5) Career highlights.

I suppose the obvious answer is my debut at Glyndebourne as Fiordiligi in Cosi fan tutte. I was the understudy for the festival and ended up singing the Dress Rehearsal from the orchestra pit and then went on for almost every single performance in the Festival. It was a crazy, wonderful time. That role is VERY dear to my heart and I also had the amazing opportunity to sing it with the Budapest Festival Orchestra under Ivan Fischer as a last minute jump in once. I can’t describe what it was like to sing Per Pieta with him conducting and that orchestra.  I also have exceptionally fond memories of singing First Niece at ENO in David Alden’s extraordinary production of Peter Grimes. Stuart Skelton was Grimes and the rest of the cast was extraordinary. It was just so viscerally exciting to be a cog in the wheel of something so epic. The cast and conductor were incredible, the chorus, orchestra, sets, everything. I know the production divided some critics and audience members, but to be a part of something bold, that’s always going to stay in my mind.  It’s also one of my top 5 favourite operas. Ever.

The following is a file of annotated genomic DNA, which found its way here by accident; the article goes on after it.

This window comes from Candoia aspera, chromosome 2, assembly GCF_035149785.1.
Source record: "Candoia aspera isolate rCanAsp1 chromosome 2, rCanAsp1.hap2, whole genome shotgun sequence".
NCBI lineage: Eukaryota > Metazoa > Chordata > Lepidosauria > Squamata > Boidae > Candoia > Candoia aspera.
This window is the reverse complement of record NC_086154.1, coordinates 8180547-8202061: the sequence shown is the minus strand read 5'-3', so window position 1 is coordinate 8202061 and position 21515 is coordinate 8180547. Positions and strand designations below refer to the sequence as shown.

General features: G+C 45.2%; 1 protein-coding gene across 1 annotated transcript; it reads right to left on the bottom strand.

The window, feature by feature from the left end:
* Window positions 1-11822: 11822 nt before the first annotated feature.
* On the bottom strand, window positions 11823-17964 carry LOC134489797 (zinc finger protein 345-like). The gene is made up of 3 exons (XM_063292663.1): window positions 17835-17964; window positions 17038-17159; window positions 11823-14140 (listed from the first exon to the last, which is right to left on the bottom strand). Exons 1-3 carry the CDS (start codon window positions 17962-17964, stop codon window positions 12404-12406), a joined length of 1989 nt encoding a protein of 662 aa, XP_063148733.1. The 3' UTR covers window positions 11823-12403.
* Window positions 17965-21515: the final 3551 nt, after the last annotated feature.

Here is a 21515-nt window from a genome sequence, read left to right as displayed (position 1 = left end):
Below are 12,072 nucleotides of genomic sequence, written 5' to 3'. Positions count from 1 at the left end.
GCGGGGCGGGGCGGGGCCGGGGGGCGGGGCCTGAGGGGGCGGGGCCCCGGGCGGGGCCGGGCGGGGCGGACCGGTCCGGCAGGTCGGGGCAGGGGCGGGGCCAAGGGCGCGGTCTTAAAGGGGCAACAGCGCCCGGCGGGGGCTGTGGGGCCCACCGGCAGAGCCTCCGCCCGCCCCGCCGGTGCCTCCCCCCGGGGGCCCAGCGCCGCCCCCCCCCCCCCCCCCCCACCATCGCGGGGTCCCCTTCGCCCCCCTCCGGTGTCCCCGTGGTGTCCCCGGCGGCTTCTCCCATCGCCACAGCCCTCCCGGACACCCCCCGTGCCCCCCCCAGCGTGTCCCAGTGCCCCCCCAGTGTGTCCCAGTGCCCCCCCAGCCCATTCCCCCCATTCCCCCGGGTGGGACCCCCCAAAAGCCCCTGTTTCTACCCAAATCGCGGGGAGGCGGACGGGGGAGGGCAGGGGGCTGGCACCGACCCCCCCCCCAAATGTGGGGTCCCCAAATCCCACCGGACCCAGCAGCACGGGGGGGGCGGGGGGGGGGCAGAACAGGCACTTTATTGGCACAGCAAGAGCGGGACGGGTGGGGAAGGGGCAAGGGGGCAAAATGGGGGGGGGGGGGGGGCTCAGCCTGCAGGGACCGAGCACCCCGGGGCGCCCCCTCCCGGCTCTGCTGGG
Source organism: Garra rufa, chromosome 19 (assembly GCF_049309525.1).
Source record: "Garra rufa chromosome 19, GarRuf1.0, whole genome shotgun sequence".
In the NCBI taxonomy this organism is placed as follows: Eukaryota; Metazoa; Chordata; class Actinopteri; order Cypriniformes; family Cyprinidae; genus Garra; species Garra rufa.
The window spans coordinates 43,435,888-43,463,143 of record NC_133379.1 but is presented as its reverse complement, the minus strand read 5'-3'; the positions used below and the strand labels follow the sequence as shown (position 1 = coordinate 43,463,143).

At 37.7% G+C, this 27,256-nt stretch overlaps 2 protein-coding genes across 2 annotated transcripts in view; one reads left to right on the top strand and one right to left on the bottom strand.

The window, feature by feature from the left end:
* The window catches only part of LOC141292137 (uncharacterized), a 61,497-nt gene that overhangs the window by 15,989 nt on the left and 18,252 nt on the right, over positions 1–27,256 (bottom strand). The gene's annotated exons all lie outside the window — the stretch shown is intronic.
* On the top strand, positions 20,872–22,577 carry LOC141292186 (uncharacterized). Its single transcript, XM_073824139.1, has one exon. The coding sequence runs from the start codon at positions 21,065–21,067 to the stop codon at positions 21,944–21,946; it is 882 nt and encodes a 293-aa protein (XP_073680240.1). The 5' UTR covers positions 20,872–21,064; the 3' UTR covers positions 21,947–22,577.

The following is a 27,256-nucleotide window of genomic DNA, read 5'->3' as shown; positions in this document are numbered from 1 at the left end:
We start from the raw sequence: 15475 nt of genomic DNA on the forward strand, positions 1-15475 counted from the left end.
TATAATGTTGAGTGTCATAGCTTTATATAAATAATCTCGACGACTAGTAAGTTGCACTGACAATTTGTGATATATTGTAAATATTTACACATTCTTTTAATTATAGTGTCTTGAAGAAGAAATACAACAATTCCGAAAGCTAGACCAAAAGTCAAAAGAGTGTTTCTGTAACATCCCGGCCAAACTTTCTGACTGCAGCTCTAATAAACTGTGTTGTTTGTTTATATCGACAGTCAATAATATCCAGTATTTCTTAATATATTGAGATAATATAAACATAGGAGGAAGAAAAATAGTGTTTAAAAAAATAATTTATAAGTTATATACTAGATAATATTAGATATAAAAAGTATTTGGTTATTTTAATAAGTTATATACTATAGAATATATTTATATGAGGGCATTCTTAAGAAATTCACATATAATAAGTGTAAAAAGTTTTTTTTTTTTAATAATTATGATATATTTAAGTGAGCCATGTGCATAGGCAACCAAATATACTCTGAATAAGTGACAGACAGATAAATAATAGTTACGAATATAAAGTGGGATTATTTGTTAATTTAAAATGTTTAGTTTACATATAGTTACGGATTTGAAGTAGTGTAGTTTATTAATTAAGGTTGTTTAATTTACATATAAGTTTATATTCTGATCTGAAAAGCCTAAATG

6. If you could sing any role, what would it be?

I can’t name one role I’d love to sing next. I’d love to do Governess in Turn of the Screw, and I’ve not yet sung Contessa. I’d also love to look at some Czech repertoire and maybe do more comedy! And more new music. And more female composers. Sorry, that’s not a short answer!

7) What’s next for you?

I’d love to do more concert work and get back into song recital. I loved lieder in my college days and haven’t done enough recital work since leaving college. I adore it.  I’d also like to get more sleep. Sleep is such a lovely thing, isn’t it?

Thomas Arne’s setting of William Congreve’s The Judgement of Paris is out on Dutton Epoch now.  It is conducted by John Andrews with The Brook Street Band. The cast includes Gillian Ramm as Juno, Mary Bevan as Venus and Susanna Fairbairn as Pallas. Tenor Ed Lyon perform the roles of the Shepherd Parish and Anthony Gregory as Mercury.

Available from Amazon

Clare Bowskill